I looked these words and means surely. Usually I see きっと, but is usual to use さぞ?
It's ok use both?
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Both きっと and さぞ are adverbs of epistemic modality (which means they express a type of uncertainty), but they're different in a number of ways:
Level of certainty. きっと is more certain than さぞ.
Frequency. きっと is significantly more common than さぞ.
Register. きっと is normal in conversation.
I've been told by more than one native speaker that さぞ sounds rather old-fashioned.
Pragmatic restrictions. This refers to which contexts a word is appropriate in.
さぞ is used under a narrower set of circumstances than きっと. When the speaker uses さぞ, they're expressing sympathy with the hearer or the sentence subject. It's somewhat subjective in nature. If this requirement isn't met, using さぞ is inappropriate.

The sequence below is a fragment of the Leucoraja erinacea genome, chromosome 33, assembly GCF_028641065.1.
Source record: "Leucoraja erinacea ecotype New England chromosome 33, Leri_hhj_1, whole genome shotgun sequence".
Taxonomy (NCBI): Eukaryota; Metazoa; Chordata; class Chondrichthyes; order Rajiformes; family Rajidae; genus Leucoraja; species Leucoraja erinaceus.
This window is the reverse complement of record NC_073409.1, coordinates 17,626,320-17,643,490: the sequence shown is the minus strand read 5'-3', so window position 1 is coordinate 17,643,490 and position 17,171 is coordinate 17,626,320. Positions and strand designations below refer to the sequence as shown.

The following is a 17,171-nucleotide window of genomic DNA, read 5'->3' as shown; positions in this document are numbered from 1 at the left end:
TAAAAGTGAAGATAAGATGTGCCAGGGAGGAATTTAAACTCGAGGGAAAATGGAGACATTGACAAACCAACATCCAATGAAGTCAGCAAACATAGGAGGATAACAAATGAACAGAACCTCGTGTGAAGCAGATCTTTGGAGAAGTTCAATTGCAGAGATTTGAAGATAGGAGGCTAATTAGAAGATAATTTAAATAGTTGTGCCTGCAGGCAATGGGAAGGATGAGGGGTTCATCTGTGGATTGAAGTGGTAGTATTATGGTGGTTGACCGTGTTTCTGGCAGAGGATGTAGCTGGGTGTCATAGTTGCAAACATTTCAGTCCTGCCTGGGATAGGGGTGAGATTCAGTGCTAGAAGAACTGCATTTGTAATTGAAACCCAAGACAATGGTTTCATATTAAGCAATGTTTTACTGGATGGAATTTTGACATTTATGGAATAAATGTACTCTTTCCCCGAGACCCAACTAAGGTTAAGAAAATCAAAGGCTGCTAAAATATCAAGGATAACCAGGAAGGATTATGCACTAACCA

きっと doesn't have this requirement, so it can be used more generally.
Modal harmony. This refers to co-occurrence with other expressions of modality.
The adverb さぞ is very likely to co-occur with だろう (or でしょう, etc.) as in your example.
Although きっと also co-occurs with だろう, it appears without it more often than さぞ does, and the greater degree of certainty means it's also possible for きっと to harmonize with relatively certain expressions like にちがいない.
Although both adverbs are possible in your example, as you can see they're not quite the same. By the way, さぞ is usually written in kana.
For more information about modality from a linguistics perspective, I recommend Heiko Narrog's Modality in Japanese (2009). Modal adverbs such as きっと and さぞ are covered on pages 108-110.